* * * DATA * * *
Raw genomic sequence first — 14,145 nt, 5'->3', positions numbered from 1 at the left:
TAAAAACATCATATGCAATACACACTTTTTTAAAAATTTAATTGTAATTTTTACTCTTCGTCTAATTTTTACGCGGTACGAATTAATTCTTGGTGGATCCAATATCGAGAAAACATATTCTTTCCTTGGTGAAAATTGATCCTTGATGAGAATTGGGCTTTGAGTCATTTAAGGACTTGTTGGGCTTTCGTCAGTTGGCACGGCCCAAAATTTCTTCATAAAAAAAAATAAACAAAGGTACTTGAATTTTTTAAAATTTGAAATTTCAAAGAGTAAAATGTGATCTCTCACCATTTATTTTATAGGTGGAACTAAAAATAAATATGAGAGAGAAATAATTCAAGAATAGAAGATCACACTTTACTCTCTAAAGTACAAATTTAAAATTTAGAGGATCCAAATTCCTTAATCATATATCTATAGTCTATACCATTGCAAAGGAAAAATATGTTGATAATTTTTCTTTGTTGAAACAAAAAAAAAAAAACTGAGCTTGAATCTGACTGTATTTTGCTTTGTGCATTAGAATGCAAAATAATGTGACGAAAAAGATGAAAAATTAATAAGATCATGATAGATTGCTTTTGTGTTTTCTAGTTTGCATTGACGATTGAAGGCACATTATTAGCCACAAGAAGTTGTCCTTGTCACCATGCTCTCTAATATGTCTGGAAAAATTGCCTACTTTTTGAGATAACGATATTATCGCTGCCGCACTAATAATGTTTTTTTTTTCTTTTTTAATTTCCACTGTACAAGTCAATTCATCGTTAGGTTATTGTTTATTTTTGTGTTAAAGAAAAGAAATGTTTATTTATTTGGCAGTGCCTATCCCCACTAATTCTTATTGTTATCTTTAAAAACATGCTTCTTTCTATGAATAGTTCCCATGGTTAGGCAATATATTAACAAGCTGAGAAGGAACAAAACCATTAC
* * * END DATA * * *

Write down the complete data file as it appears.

Raw genomic sequence first — 14,145 nt, 5'->3', positions numbered from 1 at the left:
TAAAAACATCATATGCAATACACACTTTTTTAAAAATTTAATTGTAATTTTTACTCTTCGTCTAATTTTTACGCGGTACGAATTAATTCTTGGTGGATCCAATATCGAGAAAACATATTCTTTCCTTGGTGAAAATTGATCCTTGATGAGAATTGGGCTTTGAGTCATTTAAGGACTTGTTGGGCTTTCGTCAGTTGGCACGGCCCAAAATTTCTTCATAAAAAAAAATAAACAAAGGTACTTGAATTTTTTAAAATTTGAAATTTCAAAGAGTAAAATGTGATCTCTCACCATTTATTTTATAGGTGGAACTAAAAATAAATATGAGAGAGAAATAATTCAAGAATAGAAGATCACACTTTACTCTCTAAAGTACAAATTTAAAATTTAGAGGATCCAAATTCCTTAATCATATATCTATAGTCTATACCATTGCAAAGGAAAAATATGTTGATAATTTTTCTTTGTTGAAACAAAAAAAAAAAAACTGAGCTTGAATCTGACTGTATTTTGCTTTGTGCATTAGAATGCAAAATAATGTGACGAAAAAGATGAAAAATTAATAAGATCATGATAGATTGCTTTTGTGTTTTCTAGTTTGCATTGACGATTGAAGGCACATTATTAGCCACAAGAAGTTGTCCTTGTCACCATGCTCTCTAATATGTCTGGAAAAATTGCCTACTTTTTGAGATAACGATATTATCGCTGCCGCACTAATAATGTTTTTTTTTTCTTTTTTAATTTCCACTGTACAAGTCAATTCATCGTTAGGTTATTGTTTATTTTTGTGTTAAAGAAAAGAAATGTTTATTTATTTGGCAGTGCCTATCCCCACTAATTCTTATTGTTATCTTTAAAAACATGCTTCTTTCTATGAATAGTTCCCATGGTTAGGCAATATATTAACAAGCTGAGAAGGAACAAAACCATTAC